…yes, all is in a man’s hands and he lets it all slip from cowardice, that’s an axiom. It would be interesting to know what it is men are most afraid of. Taking a new step, uttering a new word is what they fear most.… — Fyodor Dostoyevsky, Crime and Punishment
vlty:

8 1/2View Post
vlty:

8 1/2View Post
blaaahg:

R.I.P. Lou
photo by Steven Shore

blaaahg:

R.I.P. Lou

photo by Steven Shore

(via jenna)

(via jenna)

zolotoivek:

Soviet students dressed as birds, c. 1930.

zolotoivek:

Soviet students dressed as birds, c. 1930.

zolotoivek:

The local fire brigade of Tonshaevo, 1920’s.

zolotoivek:

The local fire brigade of Tonshaevo, 1920’s.

zolotoivek:

Sergei Rachmaninov with his dog Levko on banks of the Hopyor river, 1899.

zolotoivek:

Sergei Rachmaninov with his dog Levko on banks of the Hopyor river, 1899.

zolotoivek:


One of Stalin’s Falcons, 1936. Photo by Ivan Shagin.

“At one point during the 1930s, Soviet aviators concurrently held 62 world aviation records. These men and women, dubbed ‘Stalin’s Falcons’ by the state-controlled media in the USSR, performed heroic feats in the name of the Soviet motherland and received the grateful plaudits of Stalin and the Central Committee. Indeed, Stalin and his colleagues supervised the efforts of the Soviet Union’s aviators so closely that these ‘Falcons’ themselves became a part of the Cult of Stalin. Moreover, they and their achievements fed into all of the key themes of the Stalinist 1930s.” (Source)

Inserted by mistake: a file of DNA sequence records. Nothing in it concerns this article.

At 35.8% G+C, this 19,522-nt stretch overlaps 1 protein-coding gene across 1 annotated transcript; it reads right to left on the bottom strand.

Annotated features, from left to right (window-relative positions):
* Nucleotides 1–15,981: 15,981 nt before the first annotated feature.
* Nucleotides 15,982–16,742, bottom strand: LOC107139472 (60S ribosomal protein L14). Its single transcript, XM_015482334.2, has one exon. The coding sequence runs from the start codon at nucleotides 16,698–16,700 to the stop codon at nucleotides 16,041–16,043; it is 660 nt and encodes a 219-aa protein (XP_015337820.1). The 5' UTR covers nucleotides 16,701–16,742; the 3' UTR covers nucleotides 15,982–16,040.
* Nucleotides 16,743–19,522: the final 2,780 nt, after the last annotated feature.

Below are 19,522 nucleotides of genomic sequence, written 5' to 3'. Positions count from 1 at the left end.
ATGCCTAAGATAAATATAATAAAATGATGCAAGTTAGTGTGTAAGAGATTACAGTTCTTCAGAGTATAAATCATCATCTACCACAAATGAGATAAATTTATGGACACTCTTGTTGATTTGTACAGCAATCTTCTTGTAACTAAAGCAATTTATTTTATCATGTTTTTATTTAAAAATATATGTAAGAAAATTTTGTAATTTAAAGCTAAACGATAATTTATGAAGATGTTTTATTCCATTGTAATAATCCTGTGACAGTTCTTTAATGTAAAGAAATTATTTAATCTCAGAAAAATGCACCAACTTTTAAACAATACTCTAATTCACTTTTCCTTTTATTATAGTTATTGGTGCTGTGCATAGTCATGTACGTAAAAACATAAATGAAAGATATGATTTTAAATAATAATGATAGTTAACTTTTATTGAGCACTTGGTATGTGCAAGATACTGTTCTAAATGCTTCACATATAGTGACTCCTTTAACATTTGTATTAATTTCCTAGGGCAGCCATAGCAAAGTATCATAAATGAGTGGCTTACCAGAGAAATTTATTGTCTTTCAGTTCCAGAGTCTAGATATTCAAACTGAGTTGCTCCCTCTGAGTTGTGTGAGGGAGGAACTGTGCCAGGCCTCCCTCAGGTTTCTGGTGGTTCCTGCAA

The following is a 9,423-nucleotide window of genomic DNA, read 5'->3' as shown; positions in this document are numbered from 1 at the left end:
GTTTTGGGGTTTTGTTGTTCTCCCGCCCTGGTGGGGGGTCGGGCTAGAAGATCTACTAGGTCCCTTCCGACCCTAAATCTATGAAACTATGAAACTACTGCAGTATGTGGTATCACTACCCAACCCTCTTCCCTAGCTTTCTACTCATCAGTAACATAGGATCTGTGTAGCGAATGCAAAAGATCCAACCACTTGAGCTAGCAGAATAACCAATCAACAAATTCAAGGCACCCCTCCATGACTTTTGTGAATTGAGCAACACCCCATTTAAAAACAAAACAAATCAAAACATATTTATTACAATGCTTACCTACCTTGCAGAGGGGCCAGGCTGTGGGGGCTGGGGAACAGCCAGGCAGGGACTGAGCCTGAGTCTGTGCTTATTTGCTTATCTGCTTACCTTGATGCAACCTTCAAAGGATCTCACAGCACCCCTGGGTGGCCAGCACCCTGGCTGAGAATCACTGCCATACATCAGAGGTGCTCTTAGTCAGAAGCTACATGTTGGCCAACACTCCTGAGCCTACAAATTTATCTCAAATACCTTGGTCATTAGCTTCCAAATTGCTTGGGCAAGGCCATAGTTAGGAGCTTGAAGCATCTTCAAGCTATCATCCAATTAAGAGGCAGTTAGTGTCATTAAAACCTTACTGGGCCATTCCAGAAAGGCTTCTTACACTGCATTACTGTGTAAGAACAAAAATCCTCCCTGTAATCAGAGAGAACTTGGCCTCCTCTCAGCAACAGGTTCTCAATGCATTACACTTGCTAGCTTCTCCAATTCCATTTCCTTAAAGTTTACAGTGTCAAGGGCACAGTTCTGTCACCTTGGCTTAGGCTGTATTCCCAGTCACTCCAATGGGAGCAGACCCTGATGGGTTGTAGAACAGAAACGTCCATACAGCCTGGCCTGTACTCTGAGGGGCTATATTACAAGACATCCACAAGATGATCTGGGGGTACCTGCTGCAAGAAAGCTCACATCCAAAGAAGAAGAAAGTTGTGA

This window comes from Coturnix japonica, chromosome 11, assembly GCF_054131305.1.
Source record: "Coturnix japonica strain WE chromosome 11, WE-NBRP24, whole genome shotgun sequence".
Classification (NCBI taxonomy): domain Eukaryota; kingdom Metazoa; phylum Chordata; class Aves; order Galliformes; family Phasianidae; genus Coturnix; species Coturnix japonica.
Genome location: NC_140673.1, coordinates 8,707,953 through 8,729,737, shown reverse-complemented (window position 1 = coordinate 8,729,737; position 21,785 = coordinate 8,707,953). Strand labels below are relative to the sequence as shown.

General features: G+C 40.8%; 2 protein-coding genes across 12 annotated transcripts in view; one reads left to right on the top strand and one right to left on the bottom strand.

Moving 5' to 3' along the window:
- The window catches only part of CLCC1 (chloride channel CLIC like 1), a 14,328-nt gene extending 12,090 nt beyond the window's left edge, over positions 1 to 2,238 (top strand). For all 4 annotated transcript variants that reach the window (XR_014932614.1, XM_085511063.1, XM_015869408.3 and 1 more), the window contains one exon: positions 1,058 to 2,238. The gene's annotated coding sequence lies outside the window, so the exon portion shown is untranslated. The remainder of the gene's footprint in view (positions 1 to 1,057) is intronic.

zolotoivek:

One of Stalin’s Falcons, 1936. Photo by Ivan Shagin.

“At one point during the 1930s, Soviet aviators concurrently held 62 world aviation records. These men and women, dubbed ‘Stalin’s Falcons’ by the state-controlled media in the USSR, performed heroic feats in the name of the Soviet motherland and received the grateful plaudits of Stalin and the Central Committee. Indeed, Stalin and his colleagues supervised the efforts of the Soviet Union’s aviators so closely that these ‘Falcons’ themselves became a part of the Cult of Stalin. Moreover, they and their achievements fed into all of the key themes of the Stalinist 1930s.” (Source)